This image of the heart broken open has become the driving force of my life in the years since my wife’s death. It has become the purpose to my life. For it’s one thing to have your heart broken open, but it’s another thing altogether to live in such a way that seeks to keep the heart broken open – open to new possibility; open to hope; open to the hurts and fears of others. That is what I now seek to do, live with a heart broken open.

 

PURPOSE: “I Had Been My Whole Life A Bell”

by Hal Harber

Age 79. Tucson, AZ & Seattle, WA

Discovering that there is no meaning or ultimate purpose to my life was one of the most freeing, exhilarating experiences I’ve ever had.  A weight came off my shoulders, I rushed outside and saw the asphalt shimmering –asphalt! The trees were aflame, and I danced with joy. What a relief!

Without her presence I’d probably still be drinking scotch and playing golf at the country club.

For most of my life, until Labor Day weekend 1978, I had looked to authority figures, older people I thought were wise and books for guidance. I had read John Dewey’s pragmatism and knew I was responsible for the consequences of my acts.  In college I voraciously read everything I could by Harry Emerson Fosdick. When I got a divorce my first impulse was to try to figure out what went wrong. Not knowing then that one can’t “figure it out,” I read Lucretius On the Nature of Things. When I recall that now, my heart goes out to that young man. But it wasn’t until much later that I had a realization that Jean-Paul Sartre, like most thinkers, was caught in his mind – like the poet who said, “I’m a stranger and afraid in a world I never made.”

If it weren’t for our profoundly handicapped daughter who, though non-verbal, asked questions that I was unable to answer and forced me, inexorably like gravity to confront my own life – without her presence I’d probably still be drinking scotch and playing golf at the country club. Nobody I know willingly surrenders in defeat, but that’s what it took.

“I had been my whole life a bell, and never knew it until that moment I was lifted and struck.”

After having a direct inner experience of what is really true – not knowledge or more information from outside myself – I realized how trapped I’d been not knowing who and what I am. Understanding is the booby prize. In my experience feeling fulfilled has little to do with culture, much of which turns out to be a hindrance.  By nature I’m sort of a loner and Western individualism is my default position, but try as I might, I couldn’t do it alone. It took teachers, not to tell me but to guide me to my own inner experience.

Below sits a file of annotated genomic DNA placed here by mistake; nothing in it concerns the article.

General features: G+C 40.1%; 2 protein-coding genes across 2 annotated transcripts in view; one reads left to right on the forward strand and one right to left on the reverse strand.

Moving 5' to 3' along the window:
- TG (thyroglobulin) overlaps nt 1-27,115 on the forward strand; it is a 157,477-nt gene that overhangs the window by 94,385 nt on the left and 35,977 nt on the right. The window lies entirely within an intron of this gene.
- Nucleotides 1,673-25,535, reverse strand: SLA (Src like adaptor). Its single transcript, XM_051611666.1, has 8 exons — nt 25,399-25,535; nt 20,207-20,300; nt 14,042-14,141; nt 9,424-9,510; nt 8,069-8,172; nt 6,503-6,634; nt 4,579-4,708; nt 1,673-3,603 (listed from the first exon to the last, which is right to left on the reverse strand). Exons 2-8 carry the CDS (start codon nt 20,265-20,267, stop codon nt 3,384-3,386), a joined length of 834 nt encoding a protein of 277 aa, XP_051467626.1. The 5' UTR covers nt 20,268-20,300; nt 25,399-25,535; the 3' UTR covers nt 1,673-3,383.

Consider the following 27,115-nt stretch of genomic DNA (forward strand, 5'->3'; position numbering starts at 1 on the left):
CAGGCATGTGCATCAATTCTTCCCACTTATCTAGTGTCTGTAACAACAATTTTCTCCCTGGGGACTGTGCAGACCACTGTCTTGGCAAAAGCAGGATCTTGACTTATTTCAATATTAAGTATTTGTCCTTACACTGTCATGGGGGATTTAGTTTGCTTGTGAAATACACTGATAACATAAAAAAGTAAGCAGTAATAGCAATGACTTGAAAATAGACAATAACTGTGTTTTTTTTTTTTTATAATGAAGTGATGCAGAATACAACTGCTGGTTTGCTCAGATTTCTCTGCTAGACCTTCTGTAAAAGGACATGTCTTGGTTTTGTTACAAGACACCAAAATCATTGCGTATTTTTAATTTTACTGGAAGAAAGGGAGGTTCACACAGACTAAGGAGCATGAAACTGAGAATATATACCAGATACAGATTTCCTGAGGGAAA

Words can’t get me home. Words can only point the way. And poetic language has worked best for me. As close as I can come to describing my own experiences is to quote Annie Dillard who said, “I had been my whole life a bell, and never knew it until that moment I was lifted and struck.” As my wife says, “Until you see it, you don’t see it!” For me Goethe gets to the nub of it when he says,”…And so long as you haven’t experienced this: to die and so to grow, you are only a troubled guest on the dark earth.”

After those transformative experiences I saw life as a great mystery and that my unconscious attempt to cover over my essence as love was the only way I knew to survive, so my ongoing task is, not to do things that I think will bring more love and joy into my life but to peal away my defenses that obscure what is, in fact, the love and joy that is already present.

“peace of mind” is an oxymoron. I can never find peace when I’m only in my mind.

My life probably looks to others as quite ordinary, but my inner life has changed and now whatever happens is simply grist for the mill. I realize I no longer have to search to quell a yearning for purpose or meaning because that yearning simply dropped away.

If I lose the feeling of being in a flow, I stop and clear my mind by changing my level of consciousness because I know that “peace of mind” is an oxymoron. I can never find peace when I’m only in my mind. Contrary to my Western culture, I now know that I’m not in charge.